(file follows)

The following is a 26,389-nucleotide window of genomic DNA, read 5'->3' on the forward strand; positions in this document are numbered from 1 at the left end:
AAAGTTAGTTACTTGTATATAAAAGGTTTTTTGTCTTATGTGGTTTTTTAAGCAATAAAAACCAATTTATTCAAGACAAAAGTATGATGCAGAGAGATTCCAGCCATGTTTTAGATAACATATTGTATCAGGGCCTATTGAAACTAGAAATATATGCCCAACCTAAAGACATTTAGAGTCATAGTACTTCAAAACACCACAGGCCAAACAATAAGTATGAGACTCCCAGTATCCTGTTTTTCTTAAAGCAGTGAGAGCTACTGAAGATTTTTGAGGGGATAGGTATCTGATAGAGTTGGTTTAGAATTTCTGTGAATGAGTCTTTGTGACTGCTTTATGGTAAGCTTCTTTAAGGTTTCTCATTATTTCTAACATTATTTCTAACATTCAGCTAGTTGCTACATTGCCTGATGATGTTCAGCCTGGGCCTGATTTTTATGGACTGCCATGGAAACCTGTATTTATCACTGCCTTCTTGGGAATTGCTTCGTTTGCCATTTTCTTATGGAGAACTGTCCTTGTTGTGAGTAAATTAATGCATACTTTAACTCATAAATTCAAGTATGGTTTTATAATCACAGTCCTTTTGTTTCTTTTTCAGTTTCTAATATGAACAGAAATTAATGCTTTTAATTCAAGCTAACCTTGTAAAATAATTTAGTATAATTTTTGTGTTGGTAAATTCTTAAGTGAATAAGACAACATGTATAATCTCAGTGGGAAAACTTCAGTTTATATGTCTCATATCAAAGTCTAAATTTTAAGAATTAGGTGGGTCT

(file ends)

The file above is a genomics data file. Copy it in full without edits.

The following is a 26,389-nucleotide window of genomic DNA, read 5'->3' on the forward strand; positions in this document are numbered from 1 at the left end:
AAAGTTAGTTACTTGTATATAAAAGGTTTTTTGTCTTATGTGGTTTTTTAAGCAATAAAAACCAATTTATTCAAGACAAAAGTATGATGCAGAGAGATTCCAGCCATGTTTTAGATAACATATTGTATCAGGGCCTATTGAAACTAGAAATATATGCCCAACCTAAAGACATTTAGAGTCATAGTACTTCAAAACACCACAGGCCAAACAATAAGTATGAGACTCCCAGTATCCTGTTTTTCTTAAAGCAGTGAGAGCTACTGAAGATTTTTGAGGGGATAGGTATCTGATAGAGTTGGTTTAGAATTTCTGTGAATGAGTCTTTGTGACTGCTTTATGGTAAGCTTCTTTAAGGTTTCTCATTATTTCTAACATTATTTCTAACATTCAGCTAGTTGCTACATTGCCTGATGATGTTCAGCCTGGGCCTGATTTTTATGGACTGCCATGGAAACCTGTATTTATCACTGCCTTCTTGGGAATTGCTTCGTTTGCCATTTTCTTATGGAGAACTGTCCTTGTTGTGAGTAAATTAATGCATACTTTAACTCATAAATTCAAGTATGGTTTTATAATCACAGTCCTTTTGTTTCTTTTTCAGTTTCTAATATGAACAGAAATTAATGCTTTTAATTCAAGCTAACCTTGTAAAATAATTTAGTATAATTTTTGTGTTGGTAAATTCTTAAGTGAATAAGACAACATGTATAATCTCAGTGGGAAAACTTCAGTTTATATGTCTCATATCAAAGTCTAAATTTTAAGAATTAGGTGGGTCT